The government developed the framework for the Assessment of Children in need and their families (assessment framework), and in April 2001 it was implemented. The purpose of the assessment framework was to provide a systematic way of analysing, understanding and recording what was happening to children and young people with their family homes and the wider context of the community in which they live (Department of health 2000). The assessment framework is not written a systematic manual explaining step-by-step procedures, which must be followed. The main purpose is to offer a framework, which can be adapted within different circumstances, for all those professional who are involved with children have responsibility for children, so the guidance has therefore been incorporated into a variety of different government guidance's.
Part three of Children Act 1989 (s17) defines who is a child in need an part five of the Children Act 1989 (s 47) provide the local authority with the duty to investigate whether a child may be at risk. The Children Act 1989 is a very large and complex piece of legislation which must be followed by social workers and other professional who are working with children, However, the assessment framework is less ridged and more flexible which enables social workers to use the guideline in a way which is effective with the family they are assessing, however the assessment process can have both negative and positive implication for all those involved.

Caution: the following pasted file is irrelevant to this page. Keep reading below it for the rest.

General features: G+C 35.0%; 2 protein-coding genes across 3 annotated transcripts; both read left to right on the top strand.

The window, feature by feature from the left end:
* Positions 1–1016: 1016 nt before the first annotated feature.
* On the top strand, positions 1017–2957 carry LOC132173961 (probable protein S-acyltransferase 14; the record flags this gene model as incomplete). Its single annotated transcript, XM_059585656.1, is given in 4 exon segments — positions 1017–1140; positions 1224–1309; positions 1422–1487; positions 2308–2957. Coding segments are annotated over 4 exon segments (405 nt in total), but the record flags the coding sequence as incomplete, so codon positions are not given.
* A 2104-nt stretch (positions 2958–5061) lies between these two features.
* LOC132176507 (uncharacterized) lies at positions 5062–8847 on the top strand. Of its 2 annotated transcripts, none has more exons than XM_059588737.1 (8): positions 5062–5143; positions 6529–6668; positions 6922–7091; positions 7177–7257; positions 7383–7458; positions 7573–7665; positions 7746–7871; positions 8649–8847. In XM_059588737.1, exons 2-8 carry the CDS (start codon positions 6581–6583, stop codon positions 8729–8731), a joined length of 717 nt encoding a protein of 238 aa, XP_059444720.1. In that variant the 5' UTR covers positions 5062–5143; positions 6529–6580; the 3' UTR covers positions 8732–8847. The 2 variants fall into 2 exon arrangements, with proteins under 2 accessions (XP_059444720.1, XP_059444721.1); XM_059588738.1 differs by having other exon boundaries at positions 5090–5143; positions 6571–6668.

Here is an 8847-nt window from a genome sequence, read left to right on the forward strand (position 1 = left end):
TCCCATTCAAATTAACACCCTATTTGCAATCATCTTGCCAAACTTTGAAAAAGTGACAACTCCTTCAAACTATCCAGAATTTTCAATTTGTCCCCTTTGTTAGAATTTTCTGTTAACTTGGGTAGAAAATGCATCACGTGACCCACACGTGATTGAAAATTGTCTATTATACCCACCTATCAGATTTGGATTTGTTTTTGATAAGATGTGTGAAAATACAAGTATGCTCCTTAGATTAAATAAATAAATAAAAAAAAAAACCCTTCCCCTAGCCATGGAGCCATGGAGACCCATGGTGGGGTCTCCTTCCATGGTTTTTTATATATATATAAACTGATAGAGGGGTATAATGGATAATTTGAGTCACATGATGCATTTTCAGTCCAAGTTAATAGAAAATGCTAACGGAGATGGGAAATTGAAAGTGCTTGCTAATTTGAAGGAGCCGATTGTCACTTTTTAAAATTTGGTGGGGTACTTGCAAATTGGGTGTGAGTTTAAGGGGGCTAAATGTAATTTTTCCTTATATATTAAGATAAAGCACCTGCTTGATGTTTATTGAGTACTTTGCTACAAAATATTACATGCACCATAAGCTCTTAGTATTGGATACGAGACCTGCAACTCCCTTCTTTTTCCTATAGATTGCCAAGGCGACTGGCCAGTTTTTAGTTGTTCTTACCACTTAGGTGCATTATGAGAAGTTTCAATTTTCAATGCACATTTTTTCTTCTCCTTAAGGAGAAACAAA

Once it has been agreed that an assessment will be conducted on a individual or family, and all professional involved within that assessment are aware of their role within the assessment process then it should be a straight forward process, but in social work they are far from straight forward assessments. Many families put up a defence mechanism once they are aware that the social services are involved as they think that there children are going to be taken off them This could lead to family members being untruthful with their answers. Individual who are been assessed may feel over powered and not empowered by the social worker. This is why it is essential that social workers involved (when appropriate) with the service user and their family within and throughout the assessment process, ensure they practice in anti-discriminatory, an oppressive and anti racist manner. Social workers may abuse there power within the assessment process and if the family are already known to the social services department they may be judgemental and act inappropriately with the family.